Voting Tip

I make it a policy never to vote for anyone who says “repasennative.” If you can’t properly say they name of the office you’re seeking, you don’t need to be running.

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About revjatb

I am a father of six who is trying to do his best! My interests are varied. I have one blog, KnowTea, that is primarily focused on liturgy and worship and another one, Bengtsson's Baking, that is about, well, baking! I hope you enjoy both of them, and if you have any questions, please contact me!
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12 Responses to Voting Tip

  1. Sara says:

    Hey, I just wanted to say I’m really sorry to hear about your church being broken into…

  2. Matt says:

    You leave no wiggle room for local dialects? Must every English-speaker around the world conform to one standard?

  3. RevJATB says:

    You have a problem with standards? Must be a postmodern thing.
    But I’m not talking about “every English-speaker”: I’m talking about someone who is running for public office and thus must be able to put a good face on our state, not confirm the “50th place in education” reputation we have–a deserved reputation, since it actually is 50th in education. So yes, someone who puts forth a little effort not to sound like a yahoo will get my vote.
    We are not talking about accents here. It is possible to have an accent and not sound ignorant at the same time. This is especially true if someone is desiring to “repasent” me in Washington: I expect him/her to be able to communicate clearly and without distractions to people from all parts of the country.
    Jimmy Carter has a southern accent. So does Bill Clinton. Both are well-spoken. When we are talking about public discourse, we should all be able to speak one common language so we can all understand one another.

  4. cancerman says:

    Although Carter’s inability to correctly say nuclear was a liability.

  5. Sara says:

    Well, that’s one thing he and The Shrub have in common…

    I don’t know what’s worse, “repazennutive” from someone running for said office, or signs at Bed, Bath, and Beyond promoting a sale on “Chester Draws”. People, you work for a furniture/housewares company. A major national chain, at that. Chest. Of. Drawers. Is it really that hard?

  6. RevJATB says:

    Sara, that is hysterical! Did you have a camera with you?

    Cancerman, the nuke-you-ler thing is annoying, but it seems quite prevalent not only among politicians, but also among people in the military. I’m not sure where that comes from. I’ve heard it said that Truman first pronounced it that way and military brass followed suit, but that sounds like a made-up explanation.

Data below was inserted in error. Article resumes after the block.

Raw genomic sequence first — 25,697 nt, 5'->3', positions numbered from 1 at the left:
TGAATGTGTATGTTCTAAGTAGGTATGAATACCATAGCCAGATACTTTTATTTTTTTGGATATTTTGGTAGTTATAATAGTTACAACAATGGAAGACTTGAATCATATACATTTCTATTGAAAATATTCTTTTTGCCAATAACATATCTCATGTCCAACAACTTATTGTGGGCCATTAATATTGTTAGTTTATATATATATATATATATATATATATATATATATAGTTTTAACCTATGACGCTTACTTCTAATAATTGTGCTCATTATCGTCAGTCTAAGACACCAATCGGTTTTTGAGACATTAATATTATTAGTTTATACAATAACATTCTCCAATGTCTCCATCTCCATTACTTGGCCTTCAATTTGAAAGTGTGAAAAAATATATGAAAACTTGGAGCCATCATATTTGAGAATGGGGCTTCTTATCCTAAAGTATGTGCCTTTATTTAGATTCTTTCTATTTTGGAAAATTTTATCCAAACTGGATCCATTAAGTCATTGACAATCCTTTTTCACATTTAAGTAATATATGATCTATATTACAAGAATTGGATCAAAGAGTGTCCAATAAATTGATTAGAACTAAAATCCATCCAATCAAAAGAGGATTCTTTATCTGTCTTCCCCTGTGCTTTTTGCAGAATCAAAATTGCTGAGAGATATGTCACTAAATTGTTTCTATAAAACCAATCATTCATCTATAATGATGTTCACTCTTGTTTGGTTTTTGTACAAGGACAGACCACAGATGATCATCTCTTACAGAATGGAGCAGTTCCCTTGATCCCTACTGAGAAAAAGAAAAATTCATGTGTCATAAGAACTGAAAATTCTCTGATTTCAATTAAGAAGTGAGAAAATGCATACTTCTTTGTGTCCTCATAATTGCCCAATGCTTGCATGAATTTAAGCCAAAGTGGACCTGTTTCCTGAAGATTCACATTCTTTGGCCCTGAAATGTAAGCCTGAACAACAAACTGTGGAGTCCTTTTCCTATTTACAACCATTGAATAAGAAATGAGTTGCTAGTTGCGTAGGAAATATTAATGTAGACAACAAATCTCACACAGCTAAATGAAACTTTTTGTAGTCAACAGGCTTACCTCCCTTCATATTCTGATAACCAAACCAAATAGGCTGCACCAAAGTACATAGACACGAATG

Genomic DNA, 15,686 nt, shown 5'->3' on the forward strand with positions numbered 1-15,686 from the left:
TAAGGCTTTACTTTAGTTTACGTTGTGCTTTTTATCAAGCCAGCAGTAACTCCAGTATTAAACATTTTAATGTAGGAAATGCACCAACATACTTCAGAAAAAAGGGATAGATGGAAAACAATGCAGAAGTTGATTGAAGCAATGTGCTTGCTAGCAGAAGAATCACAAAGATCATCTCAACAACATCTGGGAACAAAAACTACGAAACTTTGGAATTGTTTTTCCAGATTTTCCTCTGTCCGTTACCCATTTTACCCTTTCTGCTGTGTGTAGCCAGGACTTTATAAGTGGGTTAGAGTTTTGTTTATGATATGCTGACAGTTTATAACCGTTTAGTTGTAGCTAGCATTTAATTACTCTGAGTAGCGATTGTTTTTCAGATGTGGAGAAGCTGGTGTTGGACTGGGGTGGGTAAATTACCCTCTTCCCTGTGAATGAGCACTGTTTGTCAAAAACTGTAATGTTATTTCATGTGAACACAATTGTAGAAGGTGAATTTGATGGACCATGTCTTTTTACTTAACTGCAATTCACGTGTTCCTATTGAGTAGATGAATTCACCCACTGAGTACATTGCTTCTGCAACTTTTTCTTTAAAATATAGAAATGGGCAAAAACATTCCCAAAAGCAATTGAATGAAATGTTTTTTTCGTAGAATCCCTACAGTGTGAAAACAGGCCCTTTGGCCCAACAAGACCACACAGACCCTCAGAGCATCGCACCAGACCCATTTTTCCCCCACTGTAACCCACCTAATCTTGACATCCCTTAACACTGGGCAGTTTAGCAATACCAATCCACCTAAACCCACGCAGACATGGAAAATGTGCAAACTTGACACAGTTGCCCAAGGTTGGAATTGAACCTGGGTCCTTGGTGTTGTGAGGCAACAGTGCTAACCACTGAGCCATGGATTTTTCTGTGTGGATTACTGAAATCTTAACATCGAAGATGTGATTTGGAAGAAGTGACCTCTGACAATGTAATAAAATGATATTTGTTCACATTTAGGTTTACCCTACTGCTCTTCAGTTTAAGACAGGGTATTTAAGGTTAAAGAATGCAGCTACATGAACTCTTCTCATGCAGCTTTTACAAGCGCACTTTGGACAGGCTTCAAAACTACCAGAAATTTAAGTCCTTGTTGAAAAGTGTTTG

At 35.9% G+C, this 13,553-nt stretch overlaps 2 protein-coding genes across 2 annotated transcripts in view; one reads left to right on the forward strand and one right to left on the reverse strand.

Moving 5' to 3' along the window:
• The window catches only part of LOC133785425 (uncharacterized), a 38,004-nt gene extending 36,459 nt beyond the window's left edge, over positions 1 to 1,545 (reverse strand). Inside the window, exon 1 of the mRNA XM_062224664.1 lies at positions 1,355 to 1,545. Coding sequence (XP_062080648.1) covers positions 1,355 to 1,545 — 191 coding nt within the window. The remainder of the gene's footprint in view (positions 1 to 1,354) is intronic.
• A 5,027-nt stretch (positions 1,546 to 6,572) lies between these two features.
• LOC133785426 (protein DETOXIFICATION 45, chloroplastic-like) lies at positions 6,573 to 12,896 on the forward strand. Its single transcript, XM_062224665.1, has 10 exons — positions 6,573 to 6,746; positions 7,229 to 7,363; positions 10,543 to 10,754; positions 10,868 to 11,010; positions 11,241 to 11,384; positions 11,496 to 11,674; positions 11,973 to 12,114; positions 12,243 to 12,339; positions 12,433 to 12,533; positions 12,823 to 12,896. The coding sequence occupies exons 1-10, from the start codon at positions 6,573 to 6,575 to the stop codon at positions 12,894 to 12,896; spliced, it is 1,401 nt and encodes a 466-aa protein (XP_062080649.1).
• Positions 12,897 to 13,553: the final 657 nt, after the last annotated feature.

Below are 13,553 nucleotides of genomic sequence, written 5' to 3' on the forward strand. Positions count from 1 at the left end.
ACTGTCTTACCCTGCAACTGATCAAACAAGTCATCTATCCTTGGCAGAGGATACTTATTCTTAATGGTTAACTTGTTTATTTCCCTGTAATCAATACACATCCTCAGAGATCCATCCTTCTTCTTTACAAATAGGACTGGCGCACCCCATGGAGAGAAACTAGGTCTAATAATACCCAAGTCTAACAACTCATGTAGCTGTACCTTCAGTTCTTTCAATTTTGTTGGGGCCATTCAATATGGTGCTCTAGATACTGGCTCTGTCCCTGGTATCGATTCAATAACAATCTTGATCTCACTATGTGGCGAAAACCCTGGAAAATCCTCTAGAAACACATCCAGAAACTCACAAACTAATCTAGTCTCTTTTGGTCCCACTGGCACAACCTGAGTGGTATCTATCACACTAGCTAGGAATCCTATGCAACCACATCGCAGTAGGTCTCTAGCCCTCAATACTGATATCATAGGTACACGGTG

It’s not like “nuclear” is hard to say, either. Strange.

  7. Sara says:

    well linguistically, there’s a strong tendency to reverse blends that involve L and R. For instance Brad Bourgeois and I had a teacher in high school who always said “modren” instead of “modern”. It’s one of those classic shifts you see when you look at how languages have changed over time. in 200 years, “nukeular” will probably be standard.

  8. RevJATB says:

    I think sometimes, too, these sorts of things occur because people are talkers, not readers. For example, I said “marscapone” for a long time, even after reading it several times on the package. It took someone saying, “You know, it’s mascarpone, not marscapone,” for me to take a good look at the package and discover, lo and behold, it is mascarpone!
    I think the same is true of other words we’ve talked about on here before, such as “chipolte” (or even “chipoltle”) for chipotle, “sherbert” for sherbet, or “calvary” for cavalry. People see the word written and, because they’re so used to hearing it pronounced one way, they never take a good look at the word to see that the letters aren’t exactly in the order that the reader thinks they are.
    (And mascarpone is cultured cr?me fra?che, not cheese per se, so “mascarpone cheese” is a bit of a misnomer, but I digress.)

  9. Sara says:

    I have trouble with “revelation”, actually. I always want to say “relevation” for some reason, maybe having to do with the ballet step called “relev?”, which I dunno, maybe I learned the same week I had “revelation” as a vocabulary word in school?

    I have to remind myself before I say it (or even write it) that a revelation “reveals” something. This makes me thank the goddess every day that I didn’t grow up to be a fire and brimstone fundamentalist preacher…

  10. Sara says:

    Oh, and not to be pedantic, but Mascarpone is, in fact a real cheese. It’s a creme fraiche based curd separated from the whey with rennet. It’s neither pressed nor aged, but neither are ricotta, mozzarella, chevre, cream cheese, and a great many other soft young cheeses.

  11. RevJATB says:

    Ooh. Wish you hadn’t told me about the rennet. I may have to swear off it now. I don’t do rennet if I can help it.

    On the revelation/relevation thing, I’ve heard a lot of people get tripped up trying to say “relevant” or “irrelevant”: they want to say “revelant” or “irrevelant” instead.

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